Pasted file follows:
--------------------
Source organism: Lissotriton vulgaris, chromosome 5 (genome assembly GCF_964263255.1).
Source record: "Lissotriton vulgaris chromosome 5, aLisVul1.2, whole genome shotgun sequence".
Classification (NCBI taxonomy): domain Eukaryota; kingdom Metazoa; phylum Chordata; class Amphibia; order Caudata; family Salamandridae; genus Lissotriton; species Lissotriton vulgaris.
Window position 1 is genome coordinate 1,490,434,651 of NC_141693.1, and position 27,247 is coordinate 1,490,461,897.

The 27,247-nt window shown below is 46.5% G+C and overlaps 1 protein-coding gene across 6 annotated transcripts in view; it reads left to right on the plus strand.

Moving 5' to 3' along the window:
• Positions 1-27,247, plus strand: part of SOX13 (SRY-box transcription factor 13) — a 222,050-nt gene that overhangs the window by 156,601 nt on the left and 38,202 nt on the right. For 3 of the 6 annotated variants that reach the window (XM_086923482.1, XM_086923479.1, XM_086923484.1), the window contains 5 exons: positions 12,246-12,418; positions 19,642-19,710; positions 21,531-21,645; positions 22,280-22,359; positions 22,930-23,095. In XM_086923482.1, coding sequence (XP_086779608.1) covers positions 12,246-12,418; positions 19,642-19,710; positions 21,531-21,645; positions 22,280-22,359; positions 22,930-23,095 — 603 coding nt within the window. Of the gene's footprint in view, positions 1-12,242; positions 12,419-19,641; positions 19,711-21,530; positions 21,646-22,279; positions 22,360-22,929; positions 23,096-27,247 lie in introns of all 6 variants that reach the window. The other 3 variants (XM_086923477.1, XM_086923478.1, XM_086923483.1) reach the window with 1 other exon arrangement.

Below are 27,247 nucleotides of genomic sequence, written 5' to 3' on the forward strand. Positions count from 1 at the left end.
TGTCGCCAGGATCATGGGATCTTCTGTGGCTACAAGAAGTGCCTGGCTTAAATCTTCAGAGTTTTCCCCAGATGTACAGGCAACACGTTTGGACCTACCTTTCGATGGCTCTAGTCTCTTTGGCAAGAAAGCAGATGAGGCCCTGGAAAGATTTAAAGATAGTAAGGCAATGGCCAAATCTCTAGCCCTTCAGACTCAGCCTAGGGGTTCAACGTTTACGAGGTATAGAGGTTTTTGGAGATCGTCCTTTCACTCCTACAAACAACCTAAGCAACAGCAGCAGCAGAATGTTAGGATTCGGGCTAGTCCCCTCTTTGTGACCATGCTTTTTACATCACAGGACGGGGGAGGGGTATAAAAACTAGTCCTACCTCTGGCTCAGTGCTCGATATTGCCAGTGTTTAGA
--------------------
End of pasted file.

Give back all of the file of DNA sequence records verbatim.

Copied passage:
Source organism: Lissotriton vulgaris, chromosome 5 (genome assembly GCF_964263255.1).
Source record: "Lissotriton vulgaris chromosome 5, aLisVul1.2, whole genome shotgun sequence".
Classification (NCBI taxonomy): domain Eukaryota; kingdom Metazoa; phylum Chordata; class Amphibia; order Caudata; family Salamandridae; genus Lissotriton; species Lissotriton vulgaris.
Window position 1 is genome coordinate 1,490,434,651 of NC_141693.1, and position 27,247 is coordinate 1,490,461,897.

The 27,247-nt window shown below is 46.5% G+C and overlaps 1 protein-coding gene across 6 annotated transcripts in view; it reads left to right on the plus strand.

Moving 5' to 3' along the window:
• Positions 1-27,247, plus strand: part of SOX13 (SRY-box transcription factor 13) — a 222,050-nt gene that overhangs the window by 156,601 nt on the left and 38,202 nt on the right. For 3 of the 6 annotated variants that reach the window (XM_086923482.1, XM_086923479.1, XM_086923484.1), the window contains 5 exons: positions 12,246-12,418; positions 19,642-19,710; positions 21,531-21,645; positions 22,280-22,359; positions 22,930-23,095. In XM_086923482.1, coding sequence (XP_086779608.1) covers positions 12,246-12,418; positions 19,642-19,710; positions 21,531-21,645; positions 22,280-22,359; positions 22,930-23,095 — 603 coding nt within the window. Of the gene's footprint in view, positions 1-12,242; positions 12,419-19,641; positions 19,711-21,530; positions 21,646-22,279; positions 22,360-22,929; positions 23,096-27,247 lie in introns of all 6 variants that reach the window. The other 3 variants (XM_086923477.1, XM_086923478.1, XM_086923483.1) reach the window with 1 other exon arrangement.

Below are 27,247 nucleotides of genomic sequence, written 5' to 3' on the forward strand. Positions count from 1 at the left end.
TGTCGCCAGGATCATGGGATCTTCTGTGGCTACAAGAAGTGCCTGGCTTAAATCTTCAGAGTTTTCCCCAGATGTACAGGCAACACGTTTGGACCTACCTTTCGATGGCTCTAGTCTCTTTGGCAAGAAAGCAGATGAGGCCCTGGAAAGATTTAAAGATAGTAAGGCAATGGCCAAATCTCTAGCCCTTCAGACTCAGCCTAGGGGTTCAACGTTTACGAGGTATAGAGGTTTTTGGAGATCGTCCTTTCACTCCTACAAACAACCTAAGCAACAGCAGCAGCAGAATGTTAGGATTCGGGCTAGTCCCCTCTTTGTGACCATGCTTTTTACATCACAGGACGGGGGAGGGGTATAAAAACTAGTCCTACCTCTGGCTCAGTGCTCGATATTGCCAGTGTTTAGA